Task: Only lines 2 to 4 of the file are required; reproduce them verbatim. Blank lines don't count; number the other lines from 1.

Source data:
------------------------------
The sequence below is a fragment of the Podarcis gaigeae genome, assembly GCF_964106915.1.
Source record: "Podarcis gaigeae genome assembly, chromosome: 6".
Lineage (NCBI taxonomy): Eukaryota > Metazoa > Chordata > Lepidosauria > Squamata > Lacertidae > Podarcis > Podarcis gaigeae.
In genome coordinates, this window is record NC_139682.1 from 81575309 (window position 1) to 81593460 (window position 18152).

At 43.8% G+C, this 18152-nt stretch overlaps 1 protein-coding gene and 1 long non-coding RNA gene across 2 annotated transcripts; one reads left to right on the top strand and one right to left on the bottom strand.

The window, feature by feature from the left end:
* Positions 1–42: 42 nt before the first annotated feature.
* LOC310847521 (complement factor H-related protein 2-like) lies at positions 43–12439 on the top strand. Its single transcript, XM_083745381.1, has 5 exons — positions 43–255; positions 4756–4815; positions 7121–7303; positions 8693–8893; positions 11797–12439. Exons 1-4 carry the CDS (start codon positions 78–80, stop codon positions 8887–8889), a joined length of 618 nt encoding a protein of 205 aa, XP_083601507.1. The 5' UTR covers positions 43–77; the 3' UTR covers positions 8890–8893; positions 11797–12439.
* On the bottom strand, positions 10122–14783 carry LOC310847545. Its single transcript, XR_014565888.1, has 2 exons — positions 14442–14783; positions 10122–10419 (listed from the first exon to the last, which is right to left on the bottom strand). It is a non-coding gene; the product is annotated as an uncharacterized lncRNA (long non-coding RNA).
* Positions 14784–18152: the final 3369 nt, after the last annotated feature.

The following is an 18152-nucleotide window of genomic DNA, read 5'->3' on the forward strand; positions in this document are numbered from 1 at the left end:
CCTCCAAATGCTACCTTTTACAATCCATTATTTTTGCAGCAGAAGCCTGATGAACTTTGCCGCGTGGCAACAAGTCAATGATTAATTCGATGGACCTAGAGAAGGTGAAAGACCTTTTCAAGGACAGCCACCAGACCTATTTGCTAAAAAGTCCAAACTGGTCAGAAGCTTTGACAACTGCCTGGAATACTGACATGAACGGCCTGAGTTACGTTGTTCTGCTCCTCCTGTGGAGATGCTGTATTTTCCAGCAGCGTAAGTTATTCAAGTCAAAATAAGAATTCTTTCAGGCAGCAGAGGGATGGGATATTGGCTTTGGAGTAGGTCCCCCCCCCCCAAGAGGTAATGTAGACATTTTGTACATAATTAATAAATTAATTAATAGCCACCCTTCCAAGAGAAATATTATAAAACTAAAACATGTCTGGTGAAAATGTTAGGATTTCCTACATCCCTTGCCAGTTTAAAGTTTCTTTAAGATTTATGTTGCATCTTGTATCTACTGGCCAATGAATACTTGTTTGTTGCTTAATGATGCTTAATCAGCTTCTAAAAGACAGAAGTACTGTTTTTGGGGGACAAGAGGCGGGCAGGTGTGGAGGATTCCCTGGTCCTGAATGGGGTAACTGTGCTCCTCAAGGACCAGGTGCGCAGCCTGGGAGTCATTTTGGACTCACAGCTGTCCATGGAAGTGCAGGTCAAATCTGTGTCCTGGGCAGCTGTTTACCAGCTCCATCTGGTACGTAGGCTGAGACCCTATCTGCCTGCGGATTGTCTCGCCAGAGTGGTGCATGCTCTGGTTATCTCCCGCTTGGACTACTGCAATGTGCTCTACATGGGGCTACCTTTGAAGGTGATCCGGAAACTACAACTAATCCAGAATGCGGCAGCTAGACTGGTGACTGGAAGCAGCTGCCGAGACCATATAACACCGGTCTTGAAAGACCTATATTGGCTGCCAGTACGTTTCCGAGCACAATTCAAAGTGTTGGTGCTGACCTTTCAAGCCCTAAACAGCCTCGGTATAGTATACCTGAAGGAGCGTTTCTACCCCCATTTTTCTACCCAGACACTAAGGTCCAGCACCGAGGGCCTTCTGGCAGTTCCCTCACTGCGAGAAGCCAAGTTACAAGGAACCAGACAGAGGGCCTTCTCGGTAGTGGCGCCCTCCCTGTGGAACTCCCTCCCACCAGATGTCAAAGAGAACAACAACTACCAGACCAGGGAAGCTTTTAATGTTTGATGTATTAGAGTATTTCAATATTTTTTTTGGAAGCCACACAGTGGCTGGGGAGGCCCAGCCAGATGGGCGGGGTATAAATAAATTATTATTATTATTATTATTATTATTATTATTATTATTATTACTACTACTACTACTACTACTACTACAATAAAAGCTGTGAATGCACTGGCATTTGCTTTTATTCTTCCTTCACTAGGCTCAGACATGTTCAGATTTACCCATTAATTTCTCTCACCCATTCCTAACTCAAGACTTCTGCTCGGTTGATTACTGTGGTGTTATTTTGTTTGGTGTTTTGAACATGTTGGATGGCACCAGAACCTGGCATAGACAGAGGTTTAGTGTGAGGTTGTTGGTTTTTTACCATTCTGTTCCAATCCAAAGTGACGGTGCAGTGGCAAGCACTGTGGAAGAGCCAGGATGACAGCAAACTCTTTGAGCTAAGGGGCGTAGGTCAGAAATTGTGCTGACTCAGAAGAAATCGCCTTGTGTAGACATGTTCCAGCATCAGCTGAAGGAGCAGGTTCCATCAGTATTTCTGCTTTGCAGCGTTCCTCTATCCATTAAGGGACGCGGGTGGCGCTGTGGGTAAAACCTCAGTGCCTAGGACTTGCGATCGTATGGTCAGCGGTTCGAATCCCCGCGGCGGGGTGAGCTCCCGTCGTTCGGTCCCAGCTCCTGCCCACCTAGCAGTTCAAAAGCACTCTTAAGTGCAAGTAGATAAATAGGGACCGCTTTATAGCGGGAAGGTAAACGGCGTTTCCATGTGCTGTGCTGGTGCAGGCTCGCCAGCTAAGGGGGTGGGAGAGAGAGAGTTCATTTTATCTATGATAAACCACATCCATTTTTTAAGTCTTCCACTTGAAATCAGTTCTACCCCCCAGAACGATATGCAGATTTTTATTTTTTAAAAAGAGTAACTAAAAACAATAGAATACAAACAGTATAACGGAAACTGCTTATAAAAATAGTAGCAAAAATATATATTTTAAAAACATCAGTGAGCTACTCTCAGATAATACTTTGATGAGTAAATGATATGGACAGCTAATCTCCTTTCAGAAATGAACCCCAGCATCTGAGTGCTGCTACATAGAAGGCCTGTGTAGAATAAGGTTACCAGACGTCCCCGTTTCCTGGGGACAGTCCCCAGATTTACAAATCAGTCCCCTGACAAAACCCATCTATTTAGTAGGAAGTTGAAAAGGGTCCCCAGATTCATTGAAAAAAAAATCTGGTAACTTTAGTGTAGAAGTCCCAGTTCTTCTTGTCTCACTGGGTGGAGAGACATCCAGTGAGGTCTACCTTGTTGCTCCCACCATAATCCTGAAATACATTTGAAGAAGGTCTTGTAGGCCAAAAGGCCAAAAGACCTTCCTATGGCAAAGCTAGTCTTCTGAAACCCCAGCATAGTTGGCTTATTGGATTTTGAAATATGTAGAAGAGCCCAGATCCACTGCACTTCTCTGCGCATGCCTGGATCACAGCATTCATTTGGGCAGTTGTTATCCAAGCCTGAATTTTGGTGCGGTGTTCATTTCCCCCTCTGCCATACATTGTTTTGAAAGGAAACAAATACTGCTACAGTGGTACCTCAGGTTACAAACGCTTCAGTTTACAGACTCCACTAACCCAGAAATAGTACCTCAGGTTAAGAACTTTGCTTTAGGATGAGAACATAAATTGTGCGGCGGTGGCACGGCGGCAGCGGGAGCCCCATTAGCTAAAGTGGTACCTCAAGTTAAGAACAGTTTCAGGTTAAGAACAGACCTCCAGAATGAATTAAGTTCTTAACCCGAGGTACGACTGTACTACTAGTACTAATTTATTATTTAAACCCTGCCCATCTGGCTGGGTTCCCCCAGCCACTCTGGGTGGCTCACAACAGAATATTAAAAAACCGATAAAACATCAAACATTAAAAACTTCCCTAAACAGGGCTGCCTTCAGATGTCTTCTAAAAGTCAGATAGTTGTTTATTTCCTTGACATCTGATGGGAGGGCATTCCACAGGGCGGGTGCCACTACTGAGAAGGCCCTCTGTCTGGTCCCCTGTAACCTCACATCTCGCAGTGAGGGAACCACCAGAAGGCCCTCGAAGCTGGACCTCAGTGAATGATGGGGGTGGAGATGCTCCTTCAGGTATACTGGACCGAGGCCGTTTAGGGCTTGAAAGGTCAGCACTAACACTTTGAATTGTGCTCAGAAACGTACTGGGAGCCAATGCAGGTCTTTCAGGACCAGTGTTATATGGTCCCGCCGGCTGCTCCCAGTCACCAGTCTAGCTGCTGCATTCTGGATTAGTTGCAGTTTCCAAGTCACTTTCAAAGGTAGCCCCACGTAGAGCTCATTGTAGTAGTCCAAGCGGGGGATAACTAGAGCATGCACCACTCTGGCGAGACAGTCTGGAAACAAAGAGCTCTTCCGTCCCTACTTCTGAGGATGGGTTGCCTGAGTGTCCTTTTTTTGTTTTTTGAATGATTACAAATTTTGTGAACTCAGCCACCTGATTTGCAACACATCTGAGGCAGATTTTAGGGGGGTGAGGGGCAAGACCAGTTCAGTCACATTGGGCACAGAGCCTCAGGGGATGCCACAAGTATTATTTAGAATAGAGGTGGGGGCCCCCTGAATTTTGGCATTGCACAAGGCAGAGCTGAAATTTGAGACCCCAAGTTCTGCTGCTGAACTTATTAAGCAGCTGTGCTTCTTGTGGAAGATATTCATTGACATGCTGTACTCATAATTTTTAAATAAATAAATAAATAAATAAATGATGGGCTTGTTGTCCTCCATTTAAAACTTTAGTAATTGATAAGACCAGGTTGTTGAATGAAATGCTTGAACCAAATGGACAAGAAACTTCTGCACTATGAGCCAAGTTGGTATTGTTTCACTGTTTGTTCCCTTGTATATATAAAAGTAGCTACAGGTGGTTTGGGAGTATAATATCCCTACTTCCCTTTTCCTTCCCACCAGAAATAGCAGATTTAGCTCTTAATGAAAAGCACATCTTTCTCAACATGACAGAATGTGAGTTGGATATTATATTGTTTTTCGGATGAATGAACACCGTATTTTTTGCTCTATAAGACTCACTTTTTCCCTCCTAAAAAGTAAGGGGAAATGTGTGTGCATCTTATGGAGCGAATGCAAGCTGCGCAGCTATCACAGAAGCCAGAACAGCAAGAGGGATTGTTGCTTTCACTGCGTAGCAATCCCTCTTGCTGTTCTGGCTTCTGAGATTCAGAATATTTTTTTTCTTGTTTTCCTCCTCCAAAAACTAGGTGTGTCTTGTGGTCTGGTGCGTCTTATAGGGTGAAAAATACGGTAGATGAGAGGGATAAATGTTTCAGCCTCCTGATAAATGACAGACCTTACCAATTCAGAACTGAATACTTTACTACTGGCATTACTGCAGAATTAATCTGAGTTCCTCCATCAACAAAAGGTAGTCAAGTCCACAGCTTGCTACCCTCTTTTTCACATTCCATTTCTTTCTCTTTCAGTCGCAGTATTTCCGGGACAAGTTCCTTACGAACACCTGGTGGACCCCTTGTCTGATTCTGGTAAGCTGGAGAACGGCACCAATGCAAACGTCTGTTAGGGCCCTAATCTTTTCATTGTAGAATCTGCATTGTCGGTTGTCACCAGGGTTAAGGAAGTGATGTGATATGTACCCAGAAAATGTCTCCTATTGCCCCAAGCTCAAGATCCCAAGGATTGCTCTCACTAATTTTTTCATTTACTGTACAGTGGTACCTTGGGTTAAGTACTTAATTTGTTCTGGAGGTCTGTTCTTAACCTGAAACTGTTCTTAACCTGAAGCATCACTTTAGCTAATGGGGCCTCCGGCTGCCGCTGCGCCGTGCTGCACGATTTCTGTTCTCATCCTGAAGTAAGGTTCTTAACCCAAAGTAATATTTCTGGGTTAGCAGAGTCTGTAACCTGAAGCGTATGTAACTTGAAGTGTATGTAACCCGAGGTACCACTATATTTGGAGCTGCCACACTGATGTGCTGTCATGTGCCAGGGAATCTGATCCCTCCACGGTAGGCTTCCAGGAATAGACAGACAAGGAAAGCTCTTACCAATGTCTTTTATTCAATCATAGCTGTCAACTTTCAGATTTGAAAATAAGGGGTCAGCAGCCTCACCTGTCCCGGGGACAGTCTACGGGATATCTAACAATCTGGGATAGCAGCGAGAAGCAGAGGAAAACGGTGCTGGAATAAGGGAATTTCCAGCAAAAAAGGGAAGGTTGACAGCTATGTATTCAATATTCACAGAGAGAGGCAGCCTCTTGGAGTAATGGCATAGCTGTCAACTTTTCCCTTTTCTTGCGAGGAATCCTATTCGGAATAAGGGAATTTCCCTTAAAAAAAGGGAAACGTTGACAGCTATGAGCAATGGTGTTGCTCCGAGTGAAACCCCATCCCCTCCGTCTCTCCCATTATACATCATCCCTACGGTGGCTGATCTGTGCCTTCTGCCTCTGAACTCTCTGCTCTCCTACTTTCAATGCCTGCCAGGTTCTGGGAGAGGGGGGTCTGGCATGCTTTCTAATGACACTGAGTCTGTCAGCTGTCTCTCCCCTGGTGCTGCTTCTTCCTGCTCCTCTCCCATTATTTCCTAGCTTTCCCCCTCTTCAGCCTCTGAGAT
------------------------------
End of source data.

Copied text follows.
Source record: "Podarcis gaigeae genome assembly, chromosome: 6".
Lineage (NCBI taxonomy): Eukaryota > Metazoa > Chordata > Lepidosauria > Squamata > Lacertidae > Podarcis > Podarcis gaigeae.
In genome coordinates, this window is record NC_139682.1 from 81575309 (window position 1) to 81593460 (window position 18152).